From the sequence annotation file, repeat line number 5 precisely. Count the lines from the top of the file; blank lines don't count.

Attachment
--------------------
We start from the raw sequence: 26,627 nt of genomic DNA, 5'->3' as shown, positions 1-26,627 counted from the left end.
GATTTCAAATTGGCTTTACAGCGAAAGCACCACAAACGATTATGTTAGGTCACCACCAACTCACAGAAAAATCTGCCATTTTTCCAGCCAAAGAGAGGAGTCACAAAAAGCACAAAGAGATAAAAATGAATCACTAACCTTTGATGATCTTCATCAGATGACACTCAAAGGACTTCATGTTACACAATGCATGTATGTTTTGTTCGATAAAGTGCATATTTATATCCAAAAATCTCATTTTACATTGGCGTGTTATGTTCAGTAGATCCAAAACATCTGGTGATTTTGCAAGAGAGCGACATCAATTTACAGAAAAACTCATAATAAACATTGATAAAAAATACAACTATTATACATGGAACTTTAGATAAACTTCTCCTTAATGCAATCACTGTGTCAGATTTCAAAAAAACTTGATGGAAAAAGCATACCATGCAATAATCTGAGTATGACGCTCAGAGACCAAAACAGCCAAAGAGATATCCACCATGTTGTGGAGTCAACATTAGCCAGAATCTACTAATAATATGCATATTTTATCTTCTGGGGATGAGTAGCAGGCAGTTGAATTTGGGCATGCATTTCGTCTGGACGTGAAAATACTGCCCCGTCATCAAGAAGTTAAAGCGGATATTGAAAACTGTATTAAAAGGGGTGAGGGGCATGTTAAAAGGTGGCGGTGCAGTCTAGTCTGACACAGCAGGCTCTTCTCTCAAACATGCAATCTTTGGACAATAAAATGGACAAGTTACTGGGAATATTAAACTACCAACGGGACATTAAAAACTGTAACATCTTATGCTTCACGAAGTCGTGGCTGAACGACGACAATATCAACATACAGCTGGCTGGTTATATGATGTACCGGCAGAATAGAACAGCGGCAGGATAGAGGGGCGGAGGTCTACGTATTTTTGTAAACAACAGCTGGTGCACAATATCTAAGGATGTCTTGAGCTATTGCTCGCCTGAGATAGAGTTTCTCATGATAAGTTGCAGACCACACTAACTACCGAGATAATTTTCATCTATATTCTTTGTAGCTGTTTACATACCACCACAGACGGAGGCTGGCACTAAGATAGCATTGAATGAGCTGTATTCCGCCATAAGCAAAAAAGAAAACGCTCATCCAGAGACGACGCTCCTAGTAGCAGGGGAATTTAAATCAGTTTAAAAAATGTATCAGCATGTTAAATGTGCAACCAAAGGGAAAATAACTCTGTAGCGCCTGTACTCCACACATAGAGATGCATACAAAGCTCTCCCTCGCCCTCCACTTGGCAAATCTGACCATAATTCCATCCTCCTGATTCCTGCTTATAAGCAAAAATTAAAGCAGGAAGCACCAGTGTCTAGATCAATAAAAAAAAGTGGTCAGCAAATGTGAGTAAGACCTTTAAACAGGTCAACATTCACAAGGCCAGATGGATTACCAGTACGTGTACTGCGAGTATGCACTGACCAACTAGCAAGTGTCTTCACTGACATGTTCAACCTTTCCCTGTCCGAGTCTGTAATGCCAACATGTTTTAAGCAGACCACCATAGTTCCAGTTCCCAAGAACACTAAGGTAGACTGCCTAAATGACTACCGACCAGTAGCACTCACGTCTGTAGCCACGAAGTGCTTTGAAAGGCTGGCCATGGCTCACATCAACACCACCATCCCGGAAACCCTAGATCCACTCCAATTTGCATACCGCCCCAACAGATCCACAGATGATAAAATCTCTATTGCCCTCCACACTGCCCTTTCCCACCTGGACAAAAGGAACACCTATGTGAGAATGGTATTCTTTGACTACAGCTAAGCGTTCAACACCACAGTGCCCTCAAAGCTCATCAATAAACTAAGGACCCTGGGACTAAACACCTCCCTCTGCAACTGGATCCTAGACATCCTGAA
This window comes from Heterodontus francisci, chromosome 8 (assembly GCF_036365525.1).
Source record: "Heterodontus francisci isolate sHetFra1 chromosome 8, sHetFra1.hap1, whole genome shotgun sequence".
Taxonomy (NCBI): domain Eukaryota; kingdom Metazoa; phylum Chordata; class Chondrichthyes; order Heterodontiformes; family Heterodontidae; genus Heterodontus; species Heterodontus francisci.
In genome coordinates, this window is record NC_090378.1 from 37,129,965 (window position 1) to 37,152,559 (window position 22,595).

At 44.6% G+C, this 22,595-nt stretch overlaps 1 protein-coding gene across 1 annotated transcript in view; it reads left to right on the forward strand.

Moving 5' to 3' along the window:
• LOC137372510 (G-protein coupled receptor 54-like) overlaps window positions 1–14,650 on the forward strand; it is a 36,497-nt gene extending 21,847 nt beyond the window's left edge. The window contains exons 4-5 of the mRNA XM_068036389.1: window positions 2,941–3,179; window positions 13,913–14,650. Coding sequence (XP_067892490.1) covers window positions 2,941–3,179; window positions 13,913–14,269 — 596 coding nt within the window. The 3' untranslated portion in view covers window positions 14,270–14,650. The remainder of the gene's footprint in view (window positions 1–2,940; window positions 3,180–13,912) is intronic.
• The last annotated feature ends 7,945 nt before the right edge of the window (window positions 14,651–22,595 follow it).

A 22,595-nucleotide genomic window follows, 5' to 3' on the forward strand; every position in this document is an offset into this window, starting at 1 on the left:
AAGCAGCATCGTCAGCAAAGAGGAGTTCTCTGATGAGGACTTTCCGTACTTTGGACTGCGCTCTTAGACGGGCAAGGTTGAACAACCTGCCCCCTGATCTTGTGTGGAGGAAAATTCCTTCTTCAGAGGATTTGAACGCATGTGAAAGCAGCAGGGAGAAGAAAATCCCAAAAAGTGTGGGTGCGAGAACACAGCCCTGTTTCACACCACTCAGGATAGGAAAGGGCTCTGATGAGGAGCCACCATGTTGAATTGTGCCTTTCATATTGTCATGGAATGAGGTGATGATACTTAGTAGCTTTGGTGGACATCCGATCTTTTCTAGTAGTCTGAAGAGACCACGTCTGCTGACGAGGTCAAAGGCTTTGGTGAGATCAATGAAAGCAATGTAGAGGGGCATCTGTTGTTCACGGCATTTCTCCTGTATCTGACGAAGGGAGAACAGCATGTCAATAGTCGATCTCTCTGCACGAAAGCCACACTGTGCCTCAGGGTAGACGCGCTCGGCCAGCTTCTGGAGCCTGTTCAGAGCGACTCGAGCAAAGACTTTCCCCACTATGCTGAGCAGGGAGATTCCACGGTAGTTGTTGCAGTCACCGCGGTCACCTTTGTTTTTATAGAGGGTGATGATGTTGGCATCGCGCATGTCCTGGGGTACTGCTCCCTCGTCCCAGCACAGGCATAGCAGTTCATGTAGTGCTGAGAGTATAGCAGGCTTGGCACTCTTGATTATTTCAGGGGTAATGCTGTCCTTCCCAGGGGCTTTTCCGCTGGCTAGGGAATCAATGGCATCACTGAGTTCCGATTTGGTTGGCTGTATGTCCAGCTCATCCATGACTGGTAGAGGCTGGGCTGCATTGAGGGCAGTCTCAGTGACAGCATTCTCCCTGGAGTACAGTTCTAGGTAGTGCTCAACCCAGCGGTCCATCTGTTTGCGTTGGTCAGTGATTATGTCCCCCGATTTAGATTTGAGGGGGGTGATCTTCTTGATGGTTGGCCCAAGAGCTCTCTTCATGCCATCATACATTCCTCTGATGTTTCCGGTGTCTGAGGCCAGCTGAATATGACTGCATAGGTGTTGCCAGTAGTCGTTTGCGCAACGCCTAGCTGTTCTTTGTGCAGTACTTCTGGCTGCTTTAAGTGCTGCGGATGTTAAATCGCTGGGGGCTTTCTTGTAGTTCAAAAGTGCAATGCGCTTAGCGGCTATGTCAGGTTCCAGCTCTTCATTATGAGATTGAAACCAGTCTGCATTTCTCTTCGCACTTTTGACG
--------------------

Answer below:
Taxonomy (NCBI): domain Eukaryota; kingdom Metazoa; phylum Chordata; class Chondrichthyes; order Heterodontiformes; family Heterodontidae; genus Heterodontus; species Heterodontus francisci.